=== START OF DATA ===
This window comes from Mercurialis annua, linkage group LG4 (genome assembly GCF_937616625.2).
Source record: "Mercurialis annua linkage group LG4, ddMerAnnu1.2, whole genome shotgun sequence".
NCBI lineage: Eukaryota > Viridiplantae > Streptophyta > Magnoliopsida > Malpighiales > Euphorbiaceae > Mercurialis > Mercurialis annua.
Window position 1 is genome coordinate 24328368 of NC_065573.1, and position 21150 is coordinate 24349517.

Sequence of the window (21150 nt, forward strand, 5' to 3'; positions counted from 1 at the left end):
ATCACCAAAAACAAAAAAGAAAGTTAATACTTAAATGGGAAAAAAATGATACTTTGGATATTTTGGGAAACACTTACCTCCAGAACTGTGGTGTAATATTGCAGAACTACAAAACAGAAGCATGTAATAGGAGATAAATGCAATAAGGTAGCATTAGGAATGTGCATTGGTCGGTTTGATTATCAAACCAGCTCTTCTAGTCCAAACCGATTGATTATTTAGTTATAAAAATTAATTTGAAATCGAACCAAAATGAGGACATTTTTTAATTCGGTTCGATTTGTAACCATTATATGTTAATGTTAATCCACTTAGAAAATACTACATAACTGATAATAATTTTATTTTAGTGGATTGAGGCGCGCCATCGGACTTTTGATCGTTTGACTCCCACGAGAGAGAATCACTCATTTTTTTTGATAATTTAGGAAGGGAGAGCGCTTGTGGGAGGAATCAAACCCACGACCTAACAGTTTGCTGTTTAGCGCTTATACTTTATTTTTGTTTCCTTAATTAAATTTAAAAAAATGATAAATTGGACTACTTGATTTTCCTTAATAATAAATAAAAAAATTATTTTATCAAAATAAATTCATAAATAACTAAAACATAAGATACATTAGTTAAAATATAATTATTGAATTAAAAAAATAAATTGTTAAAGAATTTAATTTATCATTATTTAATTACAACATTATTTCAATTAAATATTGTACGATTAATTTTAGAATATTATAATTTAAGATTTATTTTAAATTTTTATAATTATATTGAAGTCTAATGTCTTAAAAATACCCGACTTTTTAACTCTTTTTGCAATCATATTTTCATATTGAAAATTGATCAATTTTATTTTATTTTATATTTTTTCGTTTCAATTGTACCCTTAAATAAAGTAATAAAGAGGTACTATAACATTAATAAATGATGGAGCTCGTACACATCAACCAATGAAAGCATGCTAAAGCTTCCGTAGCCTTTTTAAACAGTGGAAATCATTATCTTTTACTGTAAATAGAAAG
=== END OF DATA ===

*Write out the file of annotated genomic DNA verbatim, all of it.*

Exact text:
This window comes from Mercurialis annua, linkage group LG4 (genome assembly GCF_937616625.2).
Source record: "Mercurialis annua linkage group LG4, ddMerAnnu1.2, whole genome shotgun sequence".
NCBI lineage: Eukaryota > Viridiplantae > Streptophyta > Magnoliopsida > Malpighiales > Euphorbiaceae > Mercurialis > Mercurialis annua.
Window position 1 is genome coordinate 24328368 of NC_065573.1, and position 21150 is coordinate 24349517.

Sequence of the window (21150 nt, forward strand, 5' to 3'; positions counted from 1 at the left end):
ATCACCAAAAACAAAAAAGAAAGTTAATACTTAAATGGGAAAAAAATGATACTTTGGATATTTTGGGAAACACTTACCTCCAGAACTGTGGTGTAATATTGCAGAACTACAAAACAGAAGCATGTAATAGGAGATAAATGCAATAAGGTAGCATTAGGAATGTGCATTGGTCGGTTTGATTATCAAACCAGCTCTTCTAGTCCAAACCGATTGATTATTTAGTTATAAAAATTAATTTGAAATCGAACCAAAATGAGGACATTTTTTAATTCGGTTCGATTTGTAACCATTATATGTTAATGTTAATCCACTTAGAAAATACTACATAACTGATAATAATTTTATTTTAGTGGATTGAGGCGCGCCATCGGACTTTTGATCGTTTGACTCCCACGAGAGAGAATCACTCATTTTTTTTGATAATTTAGGAAGGGAGAGCGCTTGTGGGAGGAATCAAACCCACGACCTAACAGTTTGCTGTTTAGCGCTTATACTTTATTTTTGTTTCCTTAATTAAATTTAAAAAAATGATAAATTGGACTACTTGATTTTCCTTAATAATAAATAAAAAAATTATTTTATCAAAATAAATTCATAAATAACTAAAACATAAGATACATTAGTTAAAATATAATTATTGAATTAAAAAAATAAATTGTTAAAGAATTTAATTTATCATTATTTAATTACAACATTATTTCAATTAAATATTGTACGATTAATTTTAGAATATTATAATTTAAGATTTATTTTAAATTTTTATAATTATATTGAAGTCTAATGTCTTAAAAATACCCGACTTTTTAACTCTTTTTGCAATCATATTTTCATATTGAAAATTGATCAATTTTATTTTATTTTATATTTTTTCGTTTCAATTGTACCCTTAAATAAAGTAATAAAGAGGTACTATAACATTAATAAATGATGGAGCTCGTACACATCAACCAATGAAAGCATGCTAAAGCTTCCGTAGCCTTTTTAAACAGTGGAAATCATTATCTTTTACTGTAAATAGAAAG